Have We Learned Our Lesson Yet?

Have We Learned Our Lesson Yet?
AP Photo/Rahmat Gul

America has a lesson to learn from the botched withdrawal from Afghanistan. The situation on the ground is shaping up to be yet another disaster that the Biden administration can add to its growing list of issues it has mishandled. Still, amid the chaos and uncertainty, there is one question that sticks in my craw: Have we finally realized we should never participate in another nation-building endeavor ever again?

At this point, the withdrawal is going horribly. The Taliban swept through the nation at lightning speed, taking city after city with very little in the way of resistance. The government the United States propped up has crumbled, and its leaders have fled. The Afghani army has chosen to throw down its arms in surrender despite having been trained by the U.S. for 20 years. Indeed, if one is an Afghani soldier, it seems more profitable to give in than to fight.

RedState’s Hollie McKay reported:

From my understanding, the level of corruption within the Afghanistan military and the government, that is part of how the Taliban won a lot of this, is they paid the commanders off to surrender a city before. So those who genuinely do want to fight – and there are a lot of men that wanted to genuinely fight – they were basically kept in the dark and ANA commanders were paid off by the Taliban in advance to surrender the city

To make matters worse, the Biden administration’s failure to plan appropriately made it necessary to send thousands of troops back to the region to facilitate the safe evacuation of personnel working in the U.S. embassy in Kabul. President Biden even admitted, “this did unfold more quickly than we had anticipated.”

Fox News highlighted the urgency of the situation in a report noting that “the embassy in the Afghan capital closed down on Sunday following reports that officials there were destroying sensitive documents and equipment ahead of the Taliban’s arrival.”

Even more, our Afghani allies are in a very precarious situation, and if our military is not able to get them out of the country, they will almost certainly be killed. James Miervaldis is the head of No One Left Behind, a nonprofit whose purpose is to help Afghani families escape from the country. He told the Wall Street Journal that his organization “had 50 families with some 250 people scheduled to leave Kabul on commercial flights.”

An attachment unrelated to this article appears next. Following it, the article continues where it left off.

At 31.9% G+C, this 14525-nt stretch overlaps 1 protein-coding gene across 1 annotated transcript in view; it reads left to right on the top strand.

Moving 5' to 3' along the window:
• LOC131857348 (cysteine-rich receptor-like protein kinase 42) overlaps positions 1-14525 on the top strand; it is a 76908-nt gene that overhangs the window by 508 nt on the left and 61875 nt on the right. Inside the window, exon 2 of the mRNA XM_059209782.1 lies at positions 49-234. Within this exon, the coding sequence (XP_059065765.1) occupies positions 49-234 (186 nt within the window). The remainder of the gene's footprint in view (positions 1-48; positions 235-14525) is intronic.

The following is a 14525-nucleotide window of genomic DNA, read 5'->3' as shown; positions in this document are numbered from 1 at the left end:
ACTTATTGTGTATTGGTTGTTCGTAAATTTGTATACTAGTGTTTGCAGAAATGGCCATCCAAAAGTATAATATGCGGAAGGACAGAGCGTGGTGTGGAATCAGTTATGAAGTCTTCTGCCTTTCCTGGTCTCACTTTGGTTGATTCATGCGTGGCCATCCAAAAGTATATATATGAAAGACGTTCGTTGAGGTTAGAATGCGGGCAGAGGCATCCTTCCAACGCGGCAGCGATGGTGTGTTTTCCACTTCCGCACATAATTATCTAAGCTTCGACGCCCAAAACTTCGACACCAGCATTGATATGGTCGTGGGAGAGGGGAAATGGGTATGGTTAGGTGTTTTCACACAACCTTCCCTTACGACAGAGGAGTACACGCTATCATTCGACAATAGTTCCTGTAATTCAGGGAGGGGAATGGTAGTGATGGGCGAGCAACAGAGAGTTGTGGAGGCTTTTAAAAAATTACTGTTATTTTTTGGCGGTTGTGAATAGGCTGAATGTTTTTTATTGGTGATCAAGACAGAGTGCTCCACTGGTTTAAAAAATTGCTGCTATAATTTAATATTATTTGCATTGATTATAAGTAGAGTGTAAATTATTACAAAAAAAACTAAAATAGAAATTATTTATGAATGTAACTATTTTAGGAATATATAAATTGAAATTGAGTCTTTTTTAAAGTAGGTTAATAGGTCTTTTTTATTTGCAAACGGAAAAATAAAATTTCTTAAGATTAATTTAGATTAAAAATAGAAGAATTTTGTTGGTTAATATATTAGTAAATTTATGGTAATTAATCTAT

Unfortunately, these individuals are stuck because these flights have been curtailed. He also explained that military units reached out to his group to find out what is happening at the Kabul airport as they had not been given any intelligence. Miervaldis said the “lack of preparation” was “mind-blowing.”

The WSJ continued:

He added that only about 350 Afghan families, or about 1,200 people, with U.S. visas had been able to leave before the Taliban victory. That leaves hundreds of translators and their families who had already obtained visas stranded in Kabul. There are perhaps 50,000 or more who would qualify for visas but didn’t yet have them because of the slow U.S. bureaucracy.

Still, regardless of the White House’s ineptitude, this situation will play out in one way or another. With the coda of the Afghanistan war quickly approaching, one must look to the future and speculate as to where the United States goes from here.

Here are the questions we should be asking ourselves as a nation: Has America finally learned its lesson? Do we now realize that nation-building is a fool’s errand? Are we ready to go forward with the understanding that we will never become entangled in more unnecessary and unending military conflicts?

Like most, I hope desperately that the answer is “yes.” I hope that we will never again possess the hutzpah to believe we can remake a nation accustomed to tyranny in our own image. I wish I could say with confidence that we will never again send members of our armed services to put their lives on the line for an unworthy cause.

Unfortunately, I can’t quite work up the level of optimism needed to believe the U.S. will not make these mistakes again. Sure, this will undoubtedly be true over the short term. Americans on both the left and the right will sally forth with a general consensus that we should focus on domestic issues instead of keeping our red, white, and blue noses in the affairs of other countries.

Republicans and Democrats both agree that leaving Afghanistan is the right move and will resist any effort to convince the public that another military altercation is necessary. Indeed, those insisting that Biden reconsider his decision to remove troops have been met with scorn and derision. This is especially true of the right, which has roundly rejected a neocon establishment that salivated over opportunities for war over the past couple of decades.

But eventually, this fervor could easily wear off. America could once again become complacent. At some point, another situation will arise that will motivate us to become embroiled in yet another war. Those who bring up the spectres of Iraq, Afghanistan, and Vietnam will be met with assurances that “This time will be different.”

Once again, we will probably find U.S. troops being deployed for an absurd length of time long after a legitimate threat was crushed and we will leave another area of the world devastated. I hope I’m wrong. But as of this moment, there does not seem to be much of a reason for optimism.

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